Sky News host Andrew Bolt says the freedom to challenge, question, and offend “all go together”.
“I raise this because Lars Vilks died on Sunday … and the only reason you might have heard of him is that 14 years ago he drew a cartoon that blew up his world,” Mr Bolt said.
“It was a cartoon of the prophet Muhammad, drawn on the body of a dog … Vilks did his cartoon in part because he also believed in freedom, including the freedom to question religions and the freedom to do something that offends.”
Vilks – a Swedish artist – was condemned by a number of countries over the cartoon, which saw a number of protests by Muslims break out.
“But then it got very serious, Vilks was the star of a discussion on free speech at a Copenhagen cafe … a gunman looking for Vilks burst in and started shooting … after that, Vilks decided he couldn’t put any more people in danger and basically kept out of sight,” Mr Bolt said.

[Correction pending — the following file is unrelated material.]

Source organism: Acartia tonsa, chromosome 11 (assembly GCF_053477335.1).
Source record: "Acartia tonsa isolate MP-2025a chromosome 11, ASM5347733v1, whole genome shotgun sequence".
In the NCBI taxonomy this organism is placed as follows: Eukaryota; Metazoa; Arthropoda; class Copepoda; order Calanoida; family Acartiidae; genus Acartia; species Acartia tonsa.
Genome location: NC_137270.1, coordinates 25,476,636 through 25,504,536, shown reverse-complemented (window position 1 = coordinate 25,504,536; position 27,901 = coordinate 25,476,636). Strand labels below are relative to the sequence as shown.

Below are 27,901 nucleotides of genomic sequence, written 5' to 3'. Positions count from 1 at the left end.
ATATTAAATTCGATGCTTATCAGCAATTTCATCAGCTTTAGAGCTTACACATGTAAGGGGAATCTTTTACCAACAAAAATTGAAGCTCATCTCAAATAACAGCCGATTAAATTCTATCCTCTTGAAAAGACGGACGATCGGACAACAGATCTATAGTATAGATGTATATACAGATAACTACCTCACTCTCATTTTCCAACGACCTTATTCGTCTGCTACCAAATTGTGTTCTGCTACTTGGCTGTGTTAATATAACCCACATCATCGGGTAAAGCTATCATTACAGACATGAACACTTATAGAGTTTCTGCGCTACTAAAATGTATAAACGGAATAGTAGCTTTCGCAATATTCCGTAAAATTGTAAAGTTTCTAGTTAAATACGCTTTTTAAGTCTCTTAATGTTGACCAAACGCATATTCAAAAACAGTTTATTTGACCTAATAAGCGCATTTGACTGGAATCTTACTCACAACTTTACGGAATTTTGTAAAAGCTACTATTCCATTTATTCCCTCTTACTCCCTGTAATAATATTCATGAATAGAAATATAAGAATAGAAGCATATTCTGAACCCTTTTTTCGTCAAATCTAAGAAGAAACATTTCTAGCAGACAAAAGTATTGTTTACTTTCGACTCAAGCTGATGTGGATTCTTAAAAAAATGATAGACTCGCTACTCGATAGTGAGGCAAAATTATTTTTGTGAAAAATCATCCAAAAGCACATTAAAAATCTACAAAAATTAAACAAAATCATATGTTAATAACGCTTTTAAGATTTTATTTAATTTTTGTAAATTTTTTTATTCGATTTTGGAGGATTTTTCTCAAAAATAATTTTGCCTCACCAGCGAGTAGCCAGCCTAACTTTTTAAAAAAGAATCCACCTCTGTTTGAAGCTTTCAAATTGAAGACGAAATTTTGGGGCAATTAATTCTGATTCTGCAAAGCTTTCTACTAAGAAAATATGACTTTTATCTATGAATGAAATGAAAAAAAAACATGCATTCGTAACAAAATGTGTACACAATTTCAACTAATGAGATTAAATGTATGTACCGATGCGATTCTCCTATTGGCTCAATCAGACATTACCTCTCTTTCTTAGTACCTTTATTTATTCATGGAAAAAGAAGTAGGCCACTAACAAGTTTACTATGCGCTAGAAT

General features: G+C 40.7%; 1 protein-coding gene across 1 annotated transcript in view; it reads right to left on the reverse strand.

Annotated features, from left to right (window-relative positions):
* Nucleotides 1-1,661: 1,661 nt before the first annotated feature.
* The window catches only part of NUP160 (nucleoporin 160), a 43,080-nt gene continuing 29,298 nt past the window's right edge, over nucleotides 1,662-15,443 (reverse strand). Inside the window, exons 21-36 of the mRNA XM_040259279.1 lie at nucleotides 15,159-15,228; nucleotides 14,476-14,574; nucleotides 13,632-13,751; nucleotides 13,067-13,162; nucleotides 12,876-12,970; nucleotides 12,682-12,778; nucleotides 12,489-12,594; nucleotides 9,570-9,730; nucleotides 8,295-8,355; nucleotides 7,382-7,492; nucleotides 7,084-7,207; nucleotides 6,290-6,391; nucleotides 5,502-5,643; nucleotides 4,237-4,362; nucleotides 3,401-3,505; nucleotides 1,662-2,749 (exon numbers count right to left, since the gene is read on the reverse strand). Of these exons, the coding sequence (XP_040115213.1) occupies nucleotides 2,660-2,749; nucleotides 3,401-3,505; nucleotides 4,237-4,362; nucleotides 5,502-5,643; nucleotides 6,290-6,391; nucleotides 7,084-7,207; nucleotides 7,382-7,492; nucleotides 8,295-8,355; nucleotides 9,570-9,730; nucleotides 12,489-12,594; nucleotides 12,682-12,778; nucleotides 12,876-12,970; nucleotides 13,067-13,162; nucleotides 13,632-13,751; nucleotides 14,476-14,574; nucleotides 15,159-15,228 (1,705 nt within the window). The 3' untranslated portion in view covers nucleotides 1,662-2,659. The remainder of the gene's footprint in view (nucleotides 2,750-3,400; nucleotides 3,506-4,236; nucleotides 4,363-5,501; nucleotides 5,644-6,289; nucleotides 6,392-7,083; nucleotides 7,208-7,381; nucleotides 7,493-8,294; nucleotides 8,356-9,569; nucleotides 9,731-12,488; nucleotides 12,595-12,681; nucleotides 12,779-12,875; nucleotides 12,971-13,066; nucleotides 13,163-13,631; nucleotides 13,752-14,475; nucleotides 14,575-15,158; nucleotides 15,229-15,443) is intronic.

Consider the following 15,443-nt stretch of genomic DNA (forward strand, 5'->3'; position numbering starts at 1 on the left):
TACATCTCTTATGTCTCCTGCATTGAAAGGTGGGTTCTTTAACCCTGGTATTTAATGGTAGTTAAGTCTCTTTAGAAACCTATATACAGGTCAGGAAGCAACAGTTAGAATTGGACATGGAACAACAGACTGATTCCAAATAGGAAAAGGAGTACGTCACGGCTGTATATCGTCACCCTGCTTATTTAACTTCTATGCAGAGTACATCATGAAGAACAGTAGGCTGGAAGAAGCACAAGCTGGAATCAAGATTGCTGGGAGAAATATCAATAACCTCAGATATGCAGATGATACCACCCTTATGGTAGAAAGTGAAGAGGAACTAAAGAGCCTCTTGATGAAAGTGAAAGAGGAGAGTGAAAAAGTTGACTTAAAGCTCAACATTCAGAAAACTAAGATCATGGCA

Mr Bolt said other cartoonists after Lars Vilks have insisted on their right to mock anything and any religion.
“They were cartoonists of the French satirical magazine Charlie Hebdo, which ran a picture of Muhammad, several pictures, in 2015. Two Muslim gunmen then stormed their office and killed 12 people,” he said.
“There were huge protests in the West … Vilks has died, and his cause, the cause of the Charlie Hebdo cartoonists, that’s died with them.”